…Buddhadasa Bhikkhu’s proposal for a dhammic socialism offers a case in point. His diagnosis of the root cause of the social problems that Thailand faces is certainly correct at the most fundamental level. Not only Thailand’s, but all humanity’s troubles are rooted in our “me” and “mine” ways of thinking. From this it follows that the ultimate solution to our problems is selflessness. Each must live for the benefit of society, placing the common good above personal interests. However, in this proposal for a dhammic socialism, Buddhadasa does not foreground the problem of sexism nor does he connect gender issues with other social issues, and herein lies a problem. From a feminist perspective, Buddhadasa’s prescription for Thailand’s social ills elides the situation of Thai women, particularly poor Thai women. It overlooks the problem that selflessness means one thing in the context of dharma practice, but can mean quite another thing as an imposed prescription for social behavior. For many Thai women, selflessness is already too much a way of life-but theirs is not a liberating selflessness born of realization of emptiness, but is rather a self-negating selflessness that is born of sexist social attitudes which degrade women’s inherent value. As Dr. Kabilsingh explains, views of women’s mental and physical inferiority, passed down and perpetuated over the generations, teach that women have little worth apart from the worth they gain by serving their families and pleasing men. Self-effacing behavior becomes a primary basis upon which Thai women establish their social worth. This devaluation of woman is not unrelated to other social problems in Thailand. For example, Dr. Kabilsingh argues that this pattern of socialization plays into the thriving sex trade. When a family falls into debt, it is not uncommon for elder daughters to be asked to “sacrifice”f or their parents and younger siblings, that is, to enter into the sex trade. And the girls, having internalized the view that their worth resides in their willingness to sacrifice for others, then become prostitutes out of a sense of duty or obligation to parents. The point here is not to accuse Buddhadasa of holding sexist attitudes himself; certainly he envisions that men and women will practice selflessness equally under dhammic socialism. But rather the point is to question whether the promotion of selflessness as the highest social virtue would help to free Thai culture from sexist social attitudes. As his diagnosis of Thailand’s social problems ignores the problem of sexism, his prescription does not treat it.
In the literature on engaged Buddhism coming out of Thailand, discussion of the question of women is usually dealt with as a separate topic and is focused on the status of religiously committed women. But a gender- nuanced analysis of Thailand’s social ills, informed by awareness of the way issues interconnect, would have to treat seriously the co-arising of sexist attitudes toward women with other dimensions of Thai culture, including not only the traditional exclusion of women from the samgha, but also the rise of consumerism, the erosion of community life, and other social problems that Buddhadasa decries…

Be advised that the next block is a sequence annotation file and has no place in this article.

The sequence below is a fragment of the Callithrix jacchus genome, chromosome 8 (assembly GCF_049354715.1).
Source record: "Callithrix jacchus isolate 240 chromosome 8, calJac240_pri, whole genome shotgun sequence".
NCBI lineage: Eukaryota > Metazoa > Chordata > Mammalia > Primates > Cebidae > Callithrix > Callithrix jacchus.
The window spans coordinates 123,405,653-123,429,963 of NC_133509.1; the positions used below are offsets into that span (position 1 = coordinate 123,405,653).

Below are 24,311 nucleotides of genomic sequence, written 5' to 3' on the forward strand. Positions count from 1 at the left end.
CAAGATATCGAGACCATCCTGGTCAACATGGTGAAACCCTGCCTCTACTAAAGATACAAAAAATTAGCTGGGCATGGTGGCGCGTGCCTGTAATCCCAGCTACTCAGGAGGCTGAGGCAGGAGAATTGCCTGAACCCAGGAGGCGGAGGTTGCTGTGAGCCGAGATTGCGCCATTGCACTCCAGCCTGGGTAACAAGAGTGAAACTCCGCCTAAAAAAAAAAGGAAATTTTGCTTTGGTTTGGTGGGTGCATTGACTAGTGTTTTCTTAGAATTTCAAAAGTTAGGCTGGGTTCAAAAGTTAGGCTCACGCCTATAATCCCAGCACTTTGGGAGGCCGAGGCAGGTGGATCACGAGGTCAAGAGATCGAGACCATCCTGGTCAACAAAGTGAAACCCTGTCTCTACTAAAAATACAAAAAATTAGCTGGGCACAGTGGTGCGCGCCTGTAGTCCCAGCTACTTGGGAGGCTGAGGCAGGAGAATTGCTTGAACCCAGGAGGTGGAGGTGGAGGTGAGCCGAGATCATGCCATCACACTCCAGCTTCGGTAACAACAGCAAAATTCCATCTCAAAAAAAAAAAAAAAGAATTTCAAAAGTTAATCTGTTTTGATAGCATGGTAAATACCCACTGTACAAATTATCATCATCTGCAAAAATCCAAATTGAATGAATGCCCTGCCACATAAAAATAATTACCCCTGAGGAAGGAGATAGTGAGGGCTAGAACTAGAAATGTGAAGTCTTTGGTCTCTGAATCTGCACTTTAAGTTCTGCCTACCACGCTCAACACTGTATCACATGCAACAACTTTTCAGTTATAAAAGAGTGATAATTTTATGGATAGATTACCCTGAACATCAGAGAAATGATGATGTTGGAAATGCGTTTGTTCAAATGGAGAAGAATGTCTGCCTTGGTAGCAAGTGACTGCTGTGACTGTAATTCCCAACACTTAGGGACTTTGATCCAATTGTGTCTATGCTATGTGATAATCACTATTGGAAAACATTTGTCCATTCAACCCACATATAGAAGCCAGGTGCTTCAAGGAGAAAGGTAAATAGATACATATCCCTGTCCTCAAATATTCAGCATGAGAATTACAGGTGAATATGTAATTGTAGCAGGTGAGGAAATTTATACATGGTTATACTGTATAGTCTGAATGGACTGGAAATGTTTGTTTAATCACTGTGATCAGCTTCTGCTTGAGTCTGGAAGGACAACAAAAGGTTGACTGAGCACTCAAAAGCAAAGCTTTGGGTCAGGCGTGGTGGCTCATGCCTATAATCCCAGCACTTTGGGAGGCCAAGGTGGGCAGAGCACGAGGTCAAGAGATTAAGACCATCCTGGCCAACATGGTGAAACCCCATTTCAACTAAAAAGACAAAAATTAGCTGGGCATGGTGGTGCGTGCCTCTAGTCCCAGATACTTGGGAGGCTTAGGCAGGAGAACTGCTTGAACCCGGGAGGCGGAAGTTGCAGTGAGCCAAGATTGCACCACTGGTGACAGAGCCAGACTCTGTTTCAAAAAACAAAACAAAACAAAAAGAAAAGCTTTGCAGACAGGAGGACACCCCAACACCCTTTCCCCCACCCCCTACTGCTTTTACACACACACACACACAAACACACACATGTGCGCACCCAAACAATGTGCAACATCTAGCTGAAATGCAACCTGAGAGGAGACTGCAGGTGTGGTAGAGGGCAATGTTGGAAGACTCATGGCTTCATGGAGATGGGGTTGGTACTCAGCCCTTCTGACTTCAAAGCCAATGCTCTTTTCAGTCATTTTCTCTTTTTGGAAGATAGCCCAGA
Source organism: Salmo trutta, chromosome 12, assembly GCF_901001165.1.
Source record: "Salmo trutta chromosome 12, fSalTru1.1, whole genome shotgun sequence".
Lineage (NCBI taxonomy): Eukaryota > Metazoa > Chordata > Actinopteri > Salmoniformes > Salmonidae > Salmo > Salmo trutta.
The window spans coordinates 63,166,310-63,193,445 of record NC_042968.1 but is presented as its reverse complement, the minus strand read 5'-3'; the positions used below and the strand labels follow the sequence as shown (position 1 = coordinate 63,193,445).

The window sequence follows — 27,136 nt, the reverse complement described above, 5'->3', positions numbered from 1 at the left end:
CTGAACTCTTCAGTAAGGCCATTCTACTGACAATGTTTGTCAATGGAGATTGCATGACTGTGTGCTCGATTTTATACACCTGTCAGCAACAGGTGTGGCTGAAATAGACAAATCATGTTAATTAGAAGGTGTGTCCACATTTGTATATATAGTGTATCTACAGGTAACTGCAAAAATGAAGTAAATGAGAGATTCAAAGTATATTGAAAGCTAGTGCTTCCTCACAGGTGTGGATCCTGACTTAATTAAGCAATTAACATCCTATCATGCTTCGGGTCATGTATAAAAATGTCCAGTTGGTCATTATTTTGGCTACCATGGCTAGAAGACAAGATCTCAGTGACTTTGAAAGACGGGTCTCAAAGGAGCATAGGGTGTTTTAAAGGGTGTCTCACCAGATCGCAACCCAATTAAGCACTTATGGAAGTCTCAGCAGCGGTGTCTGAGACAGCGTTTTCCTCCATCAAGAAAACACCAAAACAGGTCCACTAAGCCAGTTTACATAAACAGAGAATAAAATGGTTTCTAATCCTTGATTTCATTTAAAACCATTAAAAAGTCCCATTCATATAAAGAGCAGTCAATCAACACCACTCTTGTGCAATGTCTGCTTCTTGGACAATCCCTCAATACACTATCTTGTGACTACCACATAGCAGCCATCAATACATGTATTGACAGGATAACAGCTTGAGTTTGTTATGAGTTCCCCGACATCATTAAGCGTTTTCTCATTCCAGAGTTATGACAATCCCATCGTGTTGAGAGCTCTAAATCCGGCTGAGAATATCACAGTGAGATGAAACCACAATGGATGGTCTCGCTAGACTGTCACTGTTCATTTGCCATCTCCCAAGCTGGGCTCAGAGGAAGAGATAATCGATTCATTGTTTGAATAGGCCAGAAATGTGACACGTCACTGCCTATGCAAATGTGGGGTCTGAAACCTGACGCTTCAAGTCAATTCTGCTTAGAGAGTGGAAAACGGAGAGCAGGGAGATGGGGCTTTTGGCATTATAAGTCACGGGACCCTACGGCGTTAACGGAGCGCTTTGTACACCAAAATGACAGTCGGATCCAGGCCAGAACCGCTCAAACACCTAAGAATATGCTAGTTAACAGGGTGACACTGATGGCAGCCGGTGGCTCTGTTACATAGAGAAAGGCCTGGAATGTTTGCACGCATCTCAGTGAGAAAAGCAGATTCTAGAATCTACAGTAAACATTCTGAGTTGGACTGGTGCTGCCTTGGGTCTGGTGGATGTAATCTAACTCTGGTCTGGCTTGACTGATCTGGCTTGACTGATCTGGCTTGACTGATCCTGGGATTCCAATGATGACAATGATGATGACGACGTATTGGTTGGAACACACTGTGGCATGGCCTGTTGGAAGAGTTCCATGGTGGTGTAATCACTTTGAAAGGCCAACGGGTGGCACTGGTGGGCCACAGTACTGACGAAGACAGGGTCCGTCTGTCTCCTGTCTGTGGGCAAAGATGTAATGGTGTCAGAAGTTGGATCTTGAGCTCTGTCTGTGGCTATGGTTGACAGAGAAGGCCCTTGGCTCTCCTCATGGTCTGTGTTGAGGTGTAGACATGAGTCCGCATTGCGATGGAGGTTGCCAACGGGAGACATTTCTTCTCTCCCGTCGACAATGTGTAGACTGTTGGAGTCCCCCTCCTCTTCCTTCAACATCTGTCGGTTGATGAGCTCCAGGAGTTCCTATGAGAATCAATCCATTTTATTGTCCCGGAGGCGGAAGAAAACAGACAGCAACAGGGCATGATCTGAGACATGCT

…Feminist theology has always been suspicious of calls for selfless sacrifice, because historically, the ideological valorization of selflessness has served as a mechanism to maintain the system of female subordination. For women and others who have been socialized to efface their own needs in service of others, “to own one’s life,” to claim the self-authority to assert one’s own needs as significant, “is to creatively overcome dispossession.”
Feminist theology tends either to avoid discussion of the need for sacrifice in activist work or to deny that it is needed at all. Starhawk, for example, argues that “Gandhi’s ideas don’t always fit for a lot of us, particularly for women. Gandhi said we have to accept the suffering and take it in. Women have been doing that for thousands and thousands of years, and it hasn’t stopped anything much-except a lot of women’s lives.” She argues that acts of self-sacrifice serve only to “absorb” violence rather than to stop it or to transform it and that there are other ways to transform the hegemony of the structures of power-over, ways that offer self-enhancement rather than demanding self-sacrifice. In- deed, she says, “the actual unsung truth about a lot of organizing is that it feels really good, and that’s why people do it.” Such optimism might appear terribly naive to those who struggle for human rights and peace in situations of political oppression where concerned activism is accompanied every day by the threat of arbitrary imprisonment, torture, and /or death.
Source: Visions of Interconnectedness in Engaged Buddhism and Feminist Theology. By: Alice A. Keefe